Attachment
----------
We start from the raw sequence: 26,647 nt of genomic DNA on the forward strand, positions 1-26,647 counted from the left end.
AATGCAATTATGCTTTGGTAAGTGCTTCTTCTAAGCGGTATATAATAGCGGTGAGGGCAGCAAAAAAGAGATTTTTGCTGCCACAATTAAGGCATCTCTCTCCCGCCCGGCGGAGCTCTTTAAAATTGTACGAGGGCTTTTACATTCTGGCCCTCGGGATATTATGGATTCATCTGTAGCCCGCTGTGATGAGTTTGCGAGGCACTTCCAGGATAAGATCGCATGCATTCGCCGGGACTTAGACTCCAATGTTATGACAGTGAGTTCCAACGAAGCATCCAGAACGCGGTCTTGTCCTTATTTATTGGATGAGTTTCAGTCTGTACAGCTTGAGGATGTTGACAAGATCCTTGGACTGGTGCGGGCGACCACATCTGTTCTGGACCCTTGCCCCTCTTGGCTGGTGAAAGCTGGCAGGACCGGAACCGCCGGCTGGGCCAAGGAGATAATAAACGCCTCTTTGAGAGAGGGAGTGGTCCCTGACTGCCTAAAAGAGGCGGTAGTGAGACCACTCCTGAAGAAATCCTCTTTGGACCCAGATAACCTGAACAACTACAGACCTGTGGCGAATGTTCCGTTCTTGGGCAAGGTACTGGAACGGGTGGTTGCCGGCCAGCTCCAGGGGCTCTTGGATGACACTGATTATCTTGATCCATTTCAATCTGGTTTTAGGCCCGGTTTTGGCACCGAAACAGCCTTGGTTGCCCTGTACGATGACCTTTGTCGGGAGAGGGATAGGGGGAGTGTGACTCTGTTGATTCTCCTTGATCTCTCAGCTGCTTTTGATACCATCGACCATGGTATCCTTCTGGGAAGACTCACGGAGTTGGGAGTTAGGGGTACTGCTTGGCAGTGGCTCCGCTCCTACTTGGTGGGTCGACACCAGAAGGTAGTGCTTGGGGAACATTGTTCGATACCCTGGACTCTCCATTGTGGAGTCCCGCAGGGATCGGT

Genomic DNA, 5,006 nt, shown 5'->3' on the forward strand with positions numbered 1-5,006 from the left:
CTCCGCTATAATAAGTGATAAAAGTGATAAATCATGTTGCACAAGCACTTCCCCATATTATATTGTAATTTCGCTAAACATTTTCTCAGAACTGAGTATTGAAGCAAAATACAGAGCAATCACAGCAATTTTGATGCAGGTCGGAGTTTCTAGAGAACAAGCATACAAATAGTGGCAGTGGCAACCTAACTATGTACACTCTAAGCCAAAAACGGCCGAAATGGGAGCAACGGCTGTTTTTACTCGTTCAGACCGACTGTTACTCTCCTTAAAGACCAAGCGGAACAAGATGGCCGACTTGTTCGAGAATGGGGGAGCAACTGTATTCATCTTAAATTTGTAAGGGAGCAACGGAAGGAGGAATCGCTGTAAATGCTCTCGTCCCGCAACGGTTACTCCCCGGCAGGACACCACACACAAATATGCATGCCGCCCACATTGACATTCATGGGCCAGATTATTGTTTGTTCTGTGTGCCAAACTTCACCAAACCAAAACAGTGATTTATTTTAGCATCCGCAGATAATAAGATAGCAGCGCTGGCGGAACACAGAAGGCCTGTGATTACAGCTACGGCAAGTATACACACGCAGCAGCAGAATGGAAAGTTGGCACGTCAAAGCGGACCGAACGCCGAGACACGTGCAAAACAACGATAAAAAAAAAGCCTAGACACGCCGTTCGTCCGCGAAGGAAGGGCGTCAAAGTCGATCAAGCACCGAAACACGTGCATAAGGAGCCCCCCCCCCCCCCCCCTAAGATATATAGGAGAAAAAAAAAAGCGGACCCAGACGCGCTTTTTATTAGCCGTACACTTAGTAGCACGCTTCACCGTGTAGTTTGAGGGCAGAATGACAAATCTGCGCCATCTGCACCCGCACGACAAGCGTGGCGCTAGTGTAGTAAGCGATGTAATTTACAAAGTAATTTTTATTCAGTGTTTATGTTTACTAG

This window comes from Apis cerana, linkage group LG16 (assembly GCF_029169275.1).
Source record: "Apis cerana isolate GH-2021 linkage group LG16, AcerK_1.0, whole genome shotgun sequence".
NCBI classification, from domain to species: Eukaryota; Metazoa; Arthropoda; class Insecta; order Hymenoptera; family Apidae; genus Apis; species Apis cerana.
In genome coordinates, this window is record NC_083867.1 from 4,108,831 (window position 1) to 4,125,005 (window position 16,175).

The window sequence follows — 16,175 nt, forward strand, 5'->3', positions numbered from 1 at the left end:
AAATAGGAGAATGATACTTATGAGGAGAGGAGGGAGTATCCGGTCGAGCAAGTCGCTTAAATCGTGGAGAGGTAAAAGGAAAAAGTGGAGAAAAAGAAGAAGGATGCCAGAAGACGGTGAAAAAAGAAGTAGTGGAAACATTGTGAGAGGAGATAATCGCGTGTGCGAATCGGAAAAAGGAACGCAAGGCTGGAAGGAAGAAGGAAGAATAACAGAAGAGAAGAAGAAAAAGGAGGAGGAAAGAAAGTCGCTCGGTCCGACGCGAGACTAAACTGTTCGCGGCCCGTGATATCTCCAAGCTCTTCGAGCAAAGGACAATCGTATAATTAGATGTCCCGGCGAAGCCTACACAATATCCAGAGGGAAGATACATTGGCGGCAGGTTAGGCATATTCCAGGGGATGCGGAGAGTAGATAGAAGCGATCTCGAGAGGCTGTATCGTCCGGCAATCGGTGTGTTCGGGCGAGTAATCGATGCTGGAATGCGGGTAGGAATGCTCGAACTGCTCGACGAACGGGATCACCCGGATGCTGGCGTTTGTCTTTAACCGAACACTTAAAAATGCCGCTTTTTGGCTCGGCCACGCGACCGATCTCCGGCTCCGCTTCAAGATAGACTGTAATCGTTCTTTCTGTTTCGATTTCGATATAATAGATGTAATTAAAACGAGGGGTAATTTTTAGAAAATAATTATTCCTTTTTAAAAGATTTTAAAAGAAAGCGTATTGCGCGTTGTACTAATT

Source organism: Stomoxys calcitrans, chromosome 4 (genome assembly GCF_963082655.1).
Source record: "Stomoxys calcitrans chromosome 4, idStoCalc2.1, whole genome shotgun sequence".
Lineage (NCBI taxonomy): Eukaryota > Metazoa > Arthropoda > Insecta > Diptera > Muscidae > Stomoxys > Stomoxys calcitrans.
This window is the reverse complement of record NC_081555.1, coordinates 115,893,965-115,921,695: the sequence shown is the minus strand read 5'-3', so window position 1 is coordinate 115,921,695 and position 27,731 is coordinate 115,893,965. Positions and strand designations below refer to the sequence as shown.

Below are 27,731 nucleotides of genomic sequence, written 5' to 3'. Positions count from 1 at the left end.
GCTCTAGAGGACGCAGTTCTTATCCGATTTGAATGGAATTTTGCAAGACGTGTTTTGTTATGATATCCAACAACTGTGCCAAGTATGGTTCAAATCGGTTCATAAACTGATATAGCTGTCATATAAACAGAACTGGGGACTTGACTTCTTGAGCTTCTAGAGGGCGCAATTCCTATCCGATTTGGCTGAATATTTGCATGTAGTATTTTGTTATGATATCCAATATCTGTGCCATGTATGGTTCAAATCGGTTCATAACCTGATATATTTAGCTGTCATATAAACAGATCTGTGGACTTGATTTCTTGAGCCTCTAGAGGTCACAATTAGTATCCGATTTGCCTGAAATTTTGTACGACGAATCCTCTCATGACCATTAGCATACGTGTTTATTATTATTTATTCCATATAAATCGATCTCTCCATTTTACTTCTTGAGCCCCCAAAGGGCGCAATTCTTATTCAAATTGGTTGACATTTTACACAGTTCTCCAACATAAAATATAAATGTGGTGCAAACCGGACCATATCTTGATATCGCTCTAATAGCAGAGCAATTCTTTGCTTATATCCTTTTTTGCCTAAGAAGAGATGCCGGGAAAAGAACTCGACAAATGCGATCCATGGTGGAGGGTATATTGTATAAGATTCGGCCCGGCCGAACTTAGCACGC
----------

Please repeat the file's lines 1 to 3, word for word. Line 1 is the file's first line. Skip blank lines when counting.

We start from the raw sequence: 26,647 nt of genomic DNA on the forward strand, positions 1-26,647 counted from the left end.
AATGCAATTATGCTTTGGTAAGTGCTTCTTCTAAGCGGTATATAATAGCGGTGAGGGCAGCAAAAAAGAGATTTTTGCTGCCACAATTAAGGCATCTCTCTCCCGCCCGGCGGAGCTCTTTAAAATTGTACGAGGGCTTTTACATTCTGGCCCTCGGGATATTATGGATTCATCTGTAGCCCGCTGTGATGAGTTTGCGAGGCACTTCCAGGATAAGATCGCATGCATTCGCCGGGACTTAGACTCCAATGTTATGACAGTGAGTTCCAACGAAGCATCCAGAACGCGGTCTTGTCCTTATTTATTGGATGAGTTTCAGTCTGTACAGCTTGAGGATGTTGACAAGATCCTTGGACTGGTGCGGGCGACCACATCTGTTCTGGACCCTTGCCCCTCTTGGCTGGTGAAAGCTGGCAGGACCGGAACCGCCGGCTGGGCCAAGGAGATAATAAACGCCTCTTTGAGAGAGGGAGTGGTCCCTGACTGCCTAAAAGAGGCGGTAGTGAGACCACTCCTGAAGAAATCCTCTTTGGACCCAGATAACCTGAACAACTACAGACCTGTGGCGAATGTTCCGTTCTTGGGCAAGGTACTGGAACGGGTGGTTGCCGGCCAGCTCCAGGGGCTCTTGGATGACACTGATTATCTTGATCCATTTCAATCTGGTTTTAGGCCCGGTTTTGGCACCGAAACAGCCTTGGTTGCCCTGTACGATGACCTTTGTCGGGAGAGGGATAGGGGGAGTGTGACTCTGTTGATTCTCCTTGATCTCTCAGCTGCTTTTGATACCATCGACCATGGTATCCTTCTGGGAAGACTCACGGAGTTGGGAGTTAGGGGTACTGCTTGGCAGTGGCTCCGCTCCTACTTGGTGGGTCGACACCAGAAGGTAGTGCTTGGGGAACATTGTTCGATACCCTGGACTCTCCATTGTGGAGTCCCGCAGGGATCGGT

Genomic DNA, 5,006 nt, shown 5'->3' on the forward strand with positions numbered 1-5,006 from the left: